Vulcan Energy bosses heated up over short-seller Tim Murray’s social media campaign

Headshot of Neale Prior
Neale PriorThe West Australian
 Vulcan Energy’s MD Francis Wedin.
Camera Icon Vulcan Energy’s MD Francis Wedin. Credit: Iain Gillespie/The West Australian

Lithium project promoter Vulcan Energy claims a campaign by short-seller Tim Murray included YouTube videos seriously damaging to managing director Francis Wedin and three other senior players.

Not only attacking a report that includes headlines such as “implausible” and “voodoo” to describe Vulcan’s plans to extract lithium from geothermal brine, a Federal Court action by the Vulcan team cries foul about promotional work by Mr Murray and his company J-Capital Research USA.

Documents released by the Federal Court on Tuesday afternoon reveal that the senior Vulcan players in Perth, Britain and Germany are angry over suggestions in two videos that they deliberately misled the market to make financial gains.

Vulcan chairman Gavin Rezos, chief operating officer Thorsten Weimann, co-founder Horst Kreuter and Dr Wedin also claim they were defamed by Mr Murray in interviews he conducted with CNBC and with a specialist short-sellers’ video channel zerOes.tv in late October.

In the zerOes.tv interview published around the time of the release of a highly critical report by J Capital, Mr Murray attacked the viability of its Upper Rhine Valley project. He claimed almost every project around the German-French border had suffered delays or been been blocked by community opposition.

Mr Murray also attacked the track records of Mr Weimann and Dr Kreuter — Vulcan’s key players in Germany.

The breadth of the legal row is revealed in a statement of claim that was released to The West Australian despite opposition by Vulcan and its four key officers, who are claiming high-level damages for defamation.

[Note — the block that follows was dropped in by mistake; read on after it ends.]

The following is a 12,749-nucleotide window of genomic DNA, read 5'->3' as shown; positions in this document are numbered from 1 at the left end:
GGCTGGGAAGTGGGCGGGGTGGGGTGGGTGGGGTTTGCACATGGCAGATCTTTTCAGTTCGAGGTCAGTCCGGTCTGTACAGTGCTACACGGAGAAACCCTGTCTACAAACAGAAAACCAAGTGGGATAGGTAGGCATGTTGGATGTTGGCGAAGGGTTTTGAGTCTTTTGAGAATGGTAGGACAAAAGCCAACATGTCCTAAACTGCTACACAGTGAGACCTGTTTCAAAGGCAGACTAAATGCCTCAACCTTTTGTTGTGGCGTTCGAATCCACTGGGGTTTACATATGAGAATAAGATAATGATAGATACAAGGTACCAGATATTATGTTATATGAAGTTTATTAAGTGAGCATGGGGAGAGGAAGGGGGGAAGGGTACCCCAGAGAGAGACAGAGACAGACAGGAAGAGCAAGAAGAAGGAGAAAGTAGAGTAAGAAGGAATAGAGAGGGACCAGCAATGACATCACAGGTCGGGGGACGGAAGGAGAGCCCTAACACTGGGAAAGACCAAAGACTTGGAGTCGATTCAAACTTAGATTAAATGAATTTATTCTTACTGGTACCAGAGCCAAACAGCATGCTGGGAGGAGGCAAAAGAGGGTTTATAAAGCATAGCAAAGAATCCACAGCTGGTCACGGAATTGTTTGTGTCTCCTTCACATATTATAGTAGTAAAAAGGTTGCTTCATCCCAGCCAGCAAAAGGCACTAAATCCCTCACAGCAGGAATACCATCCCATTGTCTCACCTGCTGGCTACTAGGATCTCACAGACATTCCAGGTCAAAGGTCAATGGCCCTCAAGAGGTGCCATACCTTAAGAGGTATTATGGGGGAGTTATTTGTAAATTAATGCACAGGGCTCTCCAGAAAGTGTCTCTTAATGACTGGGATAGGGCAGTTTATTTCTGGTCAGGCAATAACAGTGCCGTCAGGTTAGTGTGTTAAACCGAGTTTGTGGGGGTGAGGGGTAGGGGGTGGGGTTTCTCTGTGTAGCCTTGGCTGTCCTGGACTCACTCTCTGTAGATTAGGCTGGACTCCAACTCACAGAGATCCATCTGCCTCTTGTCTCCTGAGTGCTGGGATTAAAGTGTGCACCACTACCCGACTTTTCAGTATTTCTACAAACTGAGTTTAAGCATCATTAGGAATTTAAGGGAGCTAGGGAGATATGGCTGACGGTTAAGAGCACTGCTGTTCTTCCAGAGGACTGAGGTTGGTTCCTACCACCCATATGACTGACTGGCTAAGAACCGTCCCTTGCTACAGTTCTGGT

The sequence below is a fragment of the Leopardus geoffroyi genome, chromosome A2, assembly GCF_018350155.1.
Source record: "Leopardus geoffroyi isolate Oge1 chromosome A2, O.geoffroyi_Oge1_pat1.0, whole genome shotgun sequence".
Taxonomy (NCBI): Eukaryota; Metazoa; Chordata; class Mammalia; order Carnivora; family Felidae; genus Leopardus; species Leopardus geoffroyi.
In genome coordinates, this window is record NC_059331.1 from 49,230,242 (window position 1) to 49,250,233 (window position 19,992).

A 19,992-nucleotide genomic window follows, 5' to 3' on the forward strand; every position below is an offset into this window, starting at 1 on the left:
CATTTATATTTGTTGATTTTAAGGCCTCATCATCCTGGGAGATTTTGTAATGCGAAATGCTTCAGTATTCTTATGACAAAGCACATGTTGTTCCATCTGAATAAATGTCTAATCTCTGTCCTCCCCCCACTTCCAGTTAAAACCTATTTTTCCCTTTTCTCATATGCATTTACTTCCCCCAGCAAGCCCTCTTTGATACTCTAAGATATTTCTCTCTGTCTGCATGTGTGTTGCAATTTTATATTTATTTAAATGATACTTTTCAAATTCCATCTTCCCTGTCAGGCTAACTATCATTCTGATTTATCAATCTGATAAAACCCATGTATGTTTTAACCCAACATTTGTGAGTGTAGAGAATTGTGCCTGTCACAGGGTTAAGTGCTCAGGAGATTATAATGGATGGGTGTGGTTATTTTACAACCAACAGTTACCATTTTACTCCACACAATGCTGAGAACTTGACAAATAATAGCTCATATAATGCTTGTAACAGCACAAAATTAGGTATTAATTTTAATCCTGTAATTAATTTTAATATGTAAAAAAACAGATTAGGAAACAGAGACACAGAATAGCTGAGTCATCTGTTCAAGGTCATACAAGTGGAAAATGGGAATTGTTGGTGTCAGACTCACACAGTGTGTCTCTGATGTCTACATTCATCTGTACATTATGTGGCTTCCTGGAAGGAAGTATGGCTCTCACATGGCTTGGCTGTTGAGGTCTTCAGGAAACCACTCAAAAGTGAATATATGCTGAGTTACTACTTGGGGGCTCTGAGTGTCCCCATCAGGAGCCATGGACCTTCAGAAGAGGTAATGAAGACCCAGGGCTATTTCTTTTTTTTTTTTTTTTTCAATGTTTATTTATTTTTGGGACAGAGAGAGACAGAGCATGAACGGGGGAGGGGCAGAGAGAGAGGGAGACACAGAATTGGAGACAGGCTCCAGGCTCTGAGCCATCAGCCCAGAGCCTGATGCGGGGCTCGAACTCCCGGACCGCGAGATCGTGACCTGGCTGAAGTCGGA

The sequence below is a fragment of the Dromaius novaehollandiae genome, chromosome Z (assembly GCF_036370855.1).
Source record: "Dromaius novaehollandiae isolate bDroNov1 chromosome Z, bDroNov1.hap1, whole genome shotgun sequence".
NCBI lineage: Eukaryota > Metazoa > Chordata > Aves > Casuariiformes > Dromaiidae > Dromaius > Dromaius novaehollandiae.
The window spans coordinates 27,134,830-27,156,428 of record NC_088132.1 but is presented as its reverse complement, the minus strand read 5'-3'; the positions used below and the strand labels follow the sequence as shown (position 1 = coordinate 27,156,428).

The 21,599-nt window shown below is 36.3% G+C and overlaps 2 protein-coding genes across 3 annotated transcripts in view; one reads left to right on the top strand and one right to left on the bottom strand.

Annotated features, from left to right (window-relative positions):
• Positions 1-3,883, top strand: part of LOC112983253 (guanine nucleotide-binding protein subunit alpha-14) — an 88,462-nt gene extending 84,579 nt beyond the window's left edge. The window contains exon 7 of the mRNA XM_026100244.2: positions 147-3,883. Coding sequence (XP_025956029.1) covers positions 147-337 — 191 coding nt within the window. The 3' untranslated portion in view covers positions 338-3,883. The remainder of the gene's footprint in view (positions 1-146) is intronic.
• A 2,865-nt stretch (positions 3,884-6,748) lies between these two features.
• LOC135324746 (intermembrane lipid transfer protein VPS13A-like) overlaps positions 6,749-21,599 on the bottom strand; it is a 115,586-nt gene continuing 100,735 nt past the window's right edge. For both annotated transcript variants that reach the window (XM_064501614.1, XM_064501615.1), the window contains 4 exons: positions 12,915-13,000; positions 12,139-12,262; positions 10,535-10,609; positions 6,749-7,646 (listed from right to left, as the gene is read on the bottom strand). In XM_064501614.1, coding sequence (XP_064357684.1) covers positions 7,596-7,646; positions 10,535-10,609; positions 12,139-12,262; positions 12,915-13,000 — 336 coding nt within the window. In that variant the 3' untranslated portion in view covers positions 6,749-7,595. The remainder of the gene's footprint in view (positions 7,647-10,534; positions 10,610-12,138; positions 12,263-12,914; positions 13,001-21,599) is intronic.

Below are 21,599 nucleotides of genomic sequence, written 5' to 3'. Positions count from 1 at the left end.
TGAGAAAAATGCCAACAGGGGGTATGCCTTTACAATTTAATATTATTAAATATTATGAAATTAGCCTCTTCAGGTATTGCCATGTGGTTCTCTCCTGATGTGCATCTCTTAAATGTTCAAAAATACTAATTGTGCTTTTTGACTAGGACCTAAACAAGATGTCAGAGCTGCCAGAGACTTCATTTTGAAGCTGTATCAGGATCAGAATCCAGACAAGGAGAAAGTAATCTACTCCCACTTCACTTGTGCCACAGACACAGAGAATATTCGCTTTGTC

Vulcan tried to keep a veil of secrecy over the legal action it launched against Mr Murray and J-Capital overnight on November 7 — 11 days after the publication of the report titled Vulcan: God of Empty Promises.

Vulcan and the four senior players gained an injunction early on November 8 forcing Mr Murray to take down the October 26 report.

The West Australian won a judgment from Justice Craig Colvin on Tuesday morning for the release of the statement of claim to the media.

The statement of claim accuses Mr Murray and J-Capital of making a series of false or misleading claims about Vulcan’s project called Zero Carbon Lithium.

Mr Murray’s report claimed the flow rate from the project was likely to be 30 per cent less than what was published in a pre-feasibility report released in January. Mr Murray also attacked Vulcan’s January document using reports provided by companies acquired by Vulcan from Dr Kreuter and Mr Weimann.

In its statement of claim, Vulcan said its links to the companies providing those reports had been clearly disclosed.

It also rejected attacks by Mr Murray on the brine flow rates assumed in the report.

“Vulcan has consistently disclosed in its pre-feasibility study that it has not drilled any geothermal wells so the market is not misled as to risk,” the statement of claim said.

Rejecting claims its lithium extraction process was voodoo, Vulcan said its process had been adequately explained in numerous publications disclosed to the stock exchange and was based on “clear scientific concepts and technologies”.

And rejecting allegations by J-Capital that its lithium recovery rate was implausible, Vulcan said the pre-feasibility study included an 88.2 per cent recovery rate and recovery rates of 90 per cent were commonly reported in direct extraction operations.

The report publication injunction against Mr Murray and J-Capital remains in place until at least December 8.

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